Tracey-Ann Palmer BTeach, BSc(Hons), MBA, PhD is a lecturer and researcher in initial teacher education at UTS specialising in science education and educational psychology. She has worked in research science (biochemistry) and as a manager for two scientific personnel consultancies. She has experience in the finance industry in the areas of marketing, product management and project management. She has lectured in marketing, organisational behaviour and currently teaches primary science and technology, curriculum integration and adolescent educational psychology at the UTS. She has also been involved in a number of research projects at the UTS aimed at enhancing the quality of primary and secondary science teaching in Australian schools. She is currently working on two projects: 'Inspiring students to choose science at school' and 'ScienceSing'. Tracey-Ann has skills in project management, traditional and leading edge research methodologies (including Best-Worst Scaling) and data analysis techniques (including NVIVO). She also sings and writes music.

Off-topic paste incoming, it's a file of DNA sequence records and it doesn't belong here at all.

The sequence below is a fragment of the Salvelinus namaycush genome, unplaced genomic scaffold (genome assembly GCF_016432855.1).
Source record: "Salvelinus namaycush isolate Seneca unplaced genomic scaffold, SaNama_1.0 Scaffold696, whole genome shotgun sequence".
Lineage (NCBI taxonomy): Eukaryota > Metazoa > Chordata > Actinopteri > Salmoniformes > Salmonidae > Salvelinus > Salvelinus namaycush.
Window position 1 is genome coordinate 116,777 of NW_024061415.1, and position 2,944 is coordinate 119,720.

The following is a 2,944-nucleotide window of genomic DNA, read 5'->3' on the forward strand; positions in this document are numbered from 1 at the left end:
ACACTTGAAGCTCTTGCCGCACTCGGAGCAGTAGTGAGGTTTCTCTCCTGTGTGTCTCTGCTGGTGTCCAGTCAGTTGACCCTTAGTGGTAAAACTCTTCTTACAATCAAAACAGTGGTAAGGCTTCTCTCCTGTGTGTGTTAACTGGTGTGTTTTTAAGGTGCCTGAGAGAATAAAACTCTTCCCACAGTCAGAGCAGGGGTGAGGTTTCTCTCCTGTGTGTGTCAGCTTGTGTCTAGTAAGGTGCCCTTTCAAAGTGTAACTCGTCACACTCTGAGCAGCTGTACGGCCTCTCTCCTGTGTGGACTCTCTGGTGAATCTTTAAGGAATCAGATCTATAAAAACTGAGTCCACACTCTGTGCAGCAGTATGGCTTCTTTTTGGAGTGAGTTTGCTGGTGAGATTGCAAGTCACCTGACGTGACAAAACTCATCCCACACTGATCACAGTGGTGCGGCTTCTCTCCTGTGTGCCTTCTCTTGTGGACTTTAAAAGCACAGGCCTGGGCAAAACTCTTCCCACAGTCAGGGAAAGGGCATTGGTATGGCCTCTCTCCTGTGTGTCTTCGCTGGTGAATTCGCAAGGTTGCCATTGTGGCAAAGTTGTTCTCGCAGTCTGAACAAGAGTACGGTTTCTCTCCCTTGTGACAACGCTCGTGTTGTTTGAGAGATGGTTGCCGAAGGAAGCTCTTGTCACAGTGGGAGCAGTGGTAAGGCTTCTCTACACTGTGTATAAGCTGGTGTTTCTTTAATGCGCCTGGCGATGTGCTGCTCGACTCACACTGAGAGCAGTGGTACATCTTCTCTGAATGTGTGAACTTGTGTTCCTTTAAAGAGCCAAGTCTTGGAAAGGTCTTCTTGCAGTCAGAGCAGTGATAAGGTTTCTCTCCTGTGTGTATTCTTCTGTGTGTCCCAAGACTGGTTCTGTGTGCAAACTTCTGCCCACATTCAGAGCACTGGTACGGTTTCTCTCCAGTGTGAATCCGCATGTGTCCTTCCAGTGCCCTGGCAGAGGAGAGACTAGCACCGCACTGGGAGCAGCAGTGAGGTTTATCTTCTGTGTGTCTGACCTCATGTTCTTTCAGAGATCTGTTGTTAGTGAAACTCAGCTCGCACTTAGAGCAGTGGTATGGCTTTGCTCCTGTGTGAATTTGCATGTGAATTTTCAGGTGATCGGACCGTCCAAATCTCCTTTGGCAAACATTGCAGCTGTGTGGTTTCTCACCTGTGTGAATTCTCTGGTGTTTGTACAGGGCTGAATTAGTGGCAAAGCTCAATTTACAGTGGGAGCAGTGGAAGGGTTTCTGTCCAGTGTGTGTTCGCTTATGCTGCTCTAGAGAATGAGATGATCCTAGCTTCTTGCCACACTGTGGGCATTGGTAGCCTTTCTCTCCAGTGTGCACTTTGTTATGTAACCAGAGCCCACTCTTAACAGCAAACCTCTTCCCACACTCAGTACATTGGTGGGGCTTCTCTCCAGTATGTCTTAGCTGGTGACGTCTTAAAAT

Can supervise: YES
Tracey-Ann two research interests are understanding and inspiring students' choice of science in their final years of school and the use of songs to engage primary students with Science. Her research into science choice has provided key new insights into how students choose their subjects and how that impacts choice of science. She was first the use of Best-Worst Scaling to examine the relative importance of the factors that impact students' subject-selection decisions. Her most recent project 'ScienceSing' aims to create song-based educational resources that help primary teachers engage their students with science.
Tracey-Ann has also worked on a number of UTS projects including a comprehensive study of the quality of science and technology teaching in primary schools and evaluations of the Science by Doing and Primary Connections programs offered by the Australian Academy of Science.
Tracey-Ann has lectured in Understanding and Engaging Adolescent Learners, Primary Science and Technology, Teaching Across the Curriculum, Organisational Behaviour and Marketing, . She is also subject coordinator for several subjects. She is qualified to teach chemistry, physics and biology at secondary school level.
Palmer, T-A, Burke, PF & Aubusson, P 2017, 'Why school students choose and reject science: a study of the factors that students consider when selecting subjects', International Journal of Science Education, vol. 39, no. 6, pp. 645-662.View/Download from: Publisher's site